General Heat Transfer Characterization and Empirical Models of Material Storage Temperatures for the Los Alamos Nuclear Materials Storage Facility

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The Los Alamos National Laboratory's Nuclear Materials Storage Facility (NMSF) is being renovated for long-term storage of canisters designed to hold heat-generating nuclear materials. A fully passive cooling scheme, relying on the transfer of heat by conduction, free convection, and radiation has been proposed as a reliable means of maintaining material at acceptable storage temperatures. The storage concept involves placing radioactive materials, with a net heat-generation rate of 10 W to 20 W, inside a set of nested steel canisters. The canisters are, in placed in holding fixtures and positioned vertically within a steel storage pipe. Several hundred drywells are ... continued below

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Bernardin, J. D. & Gregory, W. S. October 1, 1998.

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The Los Alamos National Laboratory's Nuclear Materials Storage Facility (NMSF) is being renovated for long-term storage of canisters designed to hold heat-generating nuclear materials. A fully passive cooling scheme, relying on the transfer of heat by conduction, free convection, and radiation has been proposed as a reliable means of maintaining material at acceptable storage temperatures. The storage concept involves placing radioactive materials, with a net heat-generation rate of 10 W to 20 W, inside a set of nested steel canisters. The canisters are, in placed in holding fixtures and positioned vertically within a steel storage pipe. Several hundred drywells are arranged in a linear array within a large bay and dissipate the waste heat to the surrounding air, thus creating a buoyancy driven airflow pattern that draws cool air into the storage facility and exhausts heated air through an outlet stack. In this study, an experimental apparatus was designed to investigate the thermal characteristics of simulated nuclear materials placed inside two nested steel canisters positioned vertically on an aluminum fixture plate and placed inside a section of steel pipe. The heat-generating nuclear materials were simulated with a solid aluminum cylinder containing .an embedded electrical resistance heater. Calibrated type T thermocouples (accurate to ~ O.1 C) were used to monitor temperatures at 20 different locations within the apparatus. The purposes of this study were to observe the heat dissipation characteristics of the proposed `canister/fixture plate storage configuration, to investigate how the storage system responds to changes in various parameters, and to develop and validate empirical correlations to predict material temperatures under various operating conditions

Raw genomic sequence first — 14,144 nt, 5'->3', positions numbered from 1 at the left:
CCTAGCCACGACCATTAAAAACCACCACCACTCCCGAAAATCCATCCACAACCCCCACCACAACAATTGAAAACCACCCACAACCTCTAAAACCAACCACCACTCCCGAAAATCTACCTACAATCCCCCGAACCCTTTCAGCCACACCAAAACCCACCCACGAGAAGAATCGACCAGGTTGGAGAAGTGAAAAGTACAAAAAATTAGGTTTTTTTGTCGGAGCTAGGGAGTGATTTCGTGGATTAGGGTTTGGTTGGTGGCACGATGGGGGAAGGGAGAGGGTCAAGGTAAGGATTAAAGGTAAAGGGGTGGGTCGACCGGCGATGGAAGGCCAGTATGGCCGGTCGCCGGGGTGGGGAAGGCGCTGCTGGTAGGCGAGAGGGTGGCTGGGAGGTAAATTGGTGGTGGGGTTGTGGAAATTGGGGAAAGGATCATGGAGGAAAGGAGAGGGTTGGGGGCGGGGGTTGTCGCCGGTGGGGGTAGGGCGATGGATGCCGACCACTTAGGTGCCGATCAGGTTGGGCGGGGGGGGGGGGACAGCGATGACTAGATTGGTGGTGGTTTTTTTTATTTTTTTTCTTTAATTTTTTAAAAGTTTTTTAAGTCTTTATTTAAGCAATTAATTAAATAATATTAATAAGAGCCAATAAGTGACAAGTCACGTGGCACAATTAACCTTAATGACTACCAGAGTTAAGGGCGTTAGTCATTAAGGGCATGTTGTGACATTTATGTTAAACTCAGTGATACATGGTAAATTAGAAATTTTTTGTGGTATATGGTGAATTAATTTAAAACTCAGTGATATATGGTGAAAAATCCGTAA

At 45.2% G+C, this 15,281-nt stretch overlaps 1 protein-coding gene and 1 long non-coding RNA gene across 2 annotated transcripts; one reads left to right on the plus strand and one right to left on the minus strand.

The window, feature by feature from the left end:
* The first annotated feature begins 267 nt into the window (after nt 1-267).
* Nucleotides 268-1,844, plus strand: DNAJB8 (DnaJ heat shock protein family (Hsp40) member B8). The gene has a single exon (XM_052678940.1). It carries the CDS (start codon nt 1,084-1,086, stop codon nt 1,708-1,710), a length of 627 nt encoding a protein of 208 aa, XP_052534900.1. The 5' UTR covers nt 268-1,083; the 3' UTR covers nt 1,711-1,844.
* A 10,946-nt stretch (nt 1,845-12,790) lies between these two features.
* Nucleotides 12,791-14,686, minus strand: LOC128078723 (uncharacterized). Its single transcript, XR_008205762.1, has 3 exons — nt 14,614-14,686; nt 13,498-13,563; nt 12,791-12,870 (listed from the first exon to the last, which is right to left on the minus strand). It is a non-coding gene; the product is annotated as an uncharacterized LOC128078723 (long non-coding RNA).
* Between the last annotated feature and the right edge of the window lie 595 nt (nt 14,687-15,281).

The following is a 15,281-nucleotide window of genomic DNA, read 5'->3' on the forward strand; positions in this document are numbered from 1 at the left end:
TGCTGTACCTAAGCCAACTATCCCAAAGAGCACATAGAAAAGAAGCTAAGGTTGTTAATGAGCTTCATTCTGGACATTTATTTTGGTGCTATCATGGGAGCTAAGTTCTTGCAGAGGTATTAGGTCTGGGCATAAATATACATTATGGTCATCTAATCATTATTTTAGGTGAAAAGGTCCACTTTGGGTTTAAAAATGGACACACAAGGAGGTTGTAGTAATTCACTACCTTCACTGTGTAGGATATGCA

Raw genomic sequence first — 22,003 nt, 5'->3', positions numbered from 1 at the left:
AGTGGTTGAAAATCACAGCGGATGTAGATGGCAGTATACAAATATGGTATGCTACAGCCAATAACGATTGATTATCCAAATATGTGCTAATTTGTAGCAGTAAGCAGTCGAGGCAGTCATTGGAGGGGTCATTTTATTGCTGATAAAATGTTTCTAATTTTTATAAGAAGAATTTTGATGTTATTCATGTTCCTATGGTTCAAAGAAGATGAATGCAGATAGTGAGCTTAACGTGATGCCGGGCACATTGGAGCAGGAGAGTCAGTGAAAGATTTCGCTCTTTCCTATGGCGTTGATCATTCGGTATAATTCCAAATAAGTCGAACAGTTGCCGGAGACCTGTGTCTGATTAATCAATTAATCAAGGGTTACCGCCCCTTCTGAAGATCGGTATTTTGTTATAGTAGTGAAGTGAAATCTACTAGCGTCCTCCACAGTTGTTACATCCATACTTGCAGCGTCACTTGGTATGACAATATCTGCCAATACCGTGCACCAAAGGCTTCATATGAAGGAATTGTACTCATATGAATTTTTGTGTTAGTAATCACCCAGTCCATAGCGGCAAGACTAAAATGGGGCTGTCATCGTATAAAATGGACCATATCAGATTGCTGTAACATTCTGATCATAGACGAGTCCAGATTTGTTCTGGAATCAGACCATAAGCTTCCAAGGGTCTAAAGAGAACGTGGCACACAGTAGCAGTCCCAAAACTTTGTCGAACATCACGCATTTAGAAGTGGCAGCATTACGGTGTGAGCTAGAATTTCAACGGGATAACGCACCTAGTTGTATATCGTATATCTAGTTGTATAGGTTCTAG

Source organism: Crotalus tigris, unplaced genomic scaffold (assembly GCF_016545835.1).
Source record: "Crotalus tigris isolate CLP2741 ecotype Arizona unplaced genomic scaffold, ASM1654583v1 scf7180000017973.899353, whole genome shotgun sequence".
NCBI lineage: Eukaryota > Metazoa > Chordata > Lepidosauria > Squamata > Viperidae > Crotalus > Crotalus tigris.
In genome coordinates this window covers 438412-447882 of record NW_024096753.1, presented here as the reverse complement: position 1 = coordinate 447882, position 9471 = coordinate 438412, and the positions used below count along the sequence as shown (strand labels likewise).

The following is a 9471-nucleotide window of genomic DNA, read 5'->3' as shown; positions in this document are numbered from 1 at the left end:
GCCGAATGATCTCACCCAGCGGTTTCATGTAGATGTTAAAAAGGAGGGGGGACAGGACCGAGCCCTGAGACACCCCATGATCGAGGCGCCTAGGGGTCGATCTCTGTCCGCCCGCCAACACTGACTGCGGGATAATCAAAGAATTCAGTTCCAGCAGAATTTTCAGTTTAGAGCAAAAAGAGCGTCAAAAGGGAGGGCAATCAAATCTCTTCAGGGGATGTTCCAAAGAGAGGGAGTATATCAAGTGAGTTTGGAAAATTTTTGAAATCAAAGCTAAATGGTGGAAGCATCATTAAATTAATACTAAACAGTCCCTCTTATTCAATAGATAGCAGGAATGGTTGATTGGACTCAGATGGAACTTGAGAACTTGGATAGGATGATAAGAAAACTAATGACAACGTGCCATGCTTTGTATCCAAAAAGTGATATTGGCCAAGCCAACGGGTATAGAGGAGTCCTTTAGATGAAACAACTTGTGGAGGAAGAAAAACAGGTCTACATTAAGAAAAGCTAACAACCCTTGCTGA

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  • Other: DE00001681
  • Report No.: LA-13513-MS
  • Grant Number: W-7405-ENG-36
  • DOI: 10.2172/1681 | External Link
  • Office of Scientific & Technical Information Report Number: 1681
  • Archival Resource Key: ark:/67531/metadc625730

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Office of Scientific & Technical Information Technical Reports

Reports, articles and other documents harvested from the Office of Scientific and Technical Information.

Office of Scientific and Technical Information (OSTI) is the Department of Energy (DOE) office that collects, preserves, and disseminates DOE-sponsored research and development (R&D) results that are the outcomes of R&D projects or other funded activities at DOE labs and facilities nationwide and grantees at universities and other institutions.

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  • October 1, 1998

Added to The UNT Digital Library

  • June 16, 2015, 7:43 a.m.

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  • Nov. 3, 2016, 1:49 p.m.

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Bernardin, J. D. & Gregory, W. S. General Heat Transfer Characterization and Empirical Models of Material Storage Temperatures for the Los Alamos Nuclear Materials Storage Facility, report, October 1, 1998; Los Alamos, New Mexico. (digital.library.unt.edu/ark:/67531/metadc625730/: accessed April 24, 2018), University of North Texas Libraries, Digital Library, digital.library.unt.edu; crediting UNT Libraries Government Documents Department.